10 seconds from the time the pitcher has the ball in the circle. This rule is seldom ever enforced. The only way you will ever get this call is for the pitcher to get on the rubber and ready to pitch which will show a delay by the batter.
Yes, a batter can change from one side of the plate to the either during his at-bat, but he cannot do it once the pitcher is ready to pitch. Rule 6.06(b) states: A batter is out for illegal action when stepping from one batter's box to the other while the pitcher is in position ready to pitch.
The ball passing through the strike zone. The batter making an attempt to hit the ball by swinging or making a bunt offer at the pitch. The ball striking the bat and not the player even if the batter made no attempt to hit the ball. The ball being hit by the batter into foul territory. The last way is seldom called but once a pitcher steps on the rubber and is ready to pitch the batter has 10 seconds to get in the batters box and be ready to hit if not a strike can be called.
as far as I know you could. In our leagues, you are allowed to switch sides of the plate as long as you dont walk right in front of the catcher while the pitcher is ready to pitch. Essentially you have to call for time. I love switching it up, keeps the fielders on their toes.... The best is when you switch sides, but hit op field :D
Made in the USA - 2005 Ready to Pitch 1-5 was released on: USA: 13 October 2005
The pitching mechanics is a quite a difficult skill to learn but once learned it can be a very natural movement. Like alot of skills the pitching mechanics is broken down into several steps. ready stance, stride,arm circle, hip thrust and follow through. The skills must be done in one coordinated process to have an effective pitch.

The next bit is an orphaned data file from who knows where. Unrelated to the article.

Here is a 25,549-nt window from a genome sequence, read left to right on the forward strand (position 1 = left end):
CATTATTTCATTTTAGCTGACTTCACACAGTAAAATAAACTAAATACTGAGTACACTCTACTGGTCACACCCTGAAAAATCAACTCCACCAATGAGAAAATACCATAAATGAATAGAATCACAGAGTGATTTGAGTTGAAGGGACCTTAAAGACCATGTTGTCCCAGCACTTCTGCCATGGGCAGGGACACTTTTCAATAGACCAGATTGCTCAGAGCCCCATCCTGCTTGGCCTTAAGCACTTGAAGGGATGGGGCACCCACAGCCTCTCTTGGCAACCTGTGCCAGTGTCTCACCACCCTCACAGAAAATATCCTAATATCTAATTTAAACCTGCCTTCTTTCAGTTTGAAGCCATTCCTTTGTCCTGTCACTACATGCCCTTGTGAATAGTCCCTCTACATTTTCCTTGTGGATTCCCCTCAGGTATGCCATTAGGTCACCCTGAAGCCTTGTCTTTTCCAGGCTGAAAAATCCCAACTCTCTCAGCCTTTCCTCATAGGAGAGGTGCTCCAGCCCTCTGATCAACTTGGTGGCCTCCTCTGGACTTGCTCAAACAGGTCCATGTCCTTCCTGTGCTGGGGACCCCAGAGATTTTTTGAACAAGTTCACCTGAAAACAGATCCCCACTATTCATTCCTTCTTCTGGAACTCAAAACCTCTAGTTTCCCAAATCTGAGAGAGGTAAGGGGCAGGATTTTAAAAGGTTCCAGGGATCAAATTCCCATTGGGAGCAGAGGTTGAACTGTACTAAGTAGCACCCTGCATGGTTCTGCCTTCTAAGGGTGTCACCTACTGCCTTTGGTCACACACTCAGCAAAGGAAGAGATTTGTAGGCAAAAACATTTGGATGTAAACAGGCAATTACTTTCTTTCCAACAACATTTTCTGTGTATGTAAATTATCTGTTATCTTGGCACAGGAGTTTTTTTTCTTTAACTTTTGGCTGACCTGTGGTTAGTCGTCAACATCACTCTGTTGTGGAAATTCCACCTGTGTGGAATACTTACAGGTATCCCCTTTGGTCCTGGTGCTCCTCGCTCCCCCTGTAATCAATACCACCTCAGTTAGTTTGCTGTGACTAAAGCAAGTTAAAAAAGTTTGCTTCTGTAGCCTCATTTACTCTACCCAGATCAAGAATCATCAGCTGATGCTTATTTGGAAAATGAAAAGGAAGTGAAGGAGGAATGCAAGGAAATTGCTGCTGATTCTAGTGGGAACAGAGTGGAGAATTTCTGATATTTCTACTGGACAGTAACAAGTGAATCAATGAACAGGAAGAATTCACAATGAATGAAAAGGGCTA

The next batter up is termed to be "on deck"
when they say wind a baseball they mean getting ready to pitch/throw it
crayfishes behavior is always ready to attack people like pitch us.
When a batter gives himself up to move a runner from one base to the next. Technically it is supposed to be an intentional act, but the official scorekeepers generally give the batter the benefit of any doubt.
I dont think it's just softball. It's a good training principle to have harder practices so players are ready come tournament time. Principle of overload is important because our amazing body can adjust to any given stimuli that's why practices get harder and harder because you want your body to get stronger
Jackie Robinson's biggest superstition was not stepping into the batters box until the catcher was in position and ready for the pitch.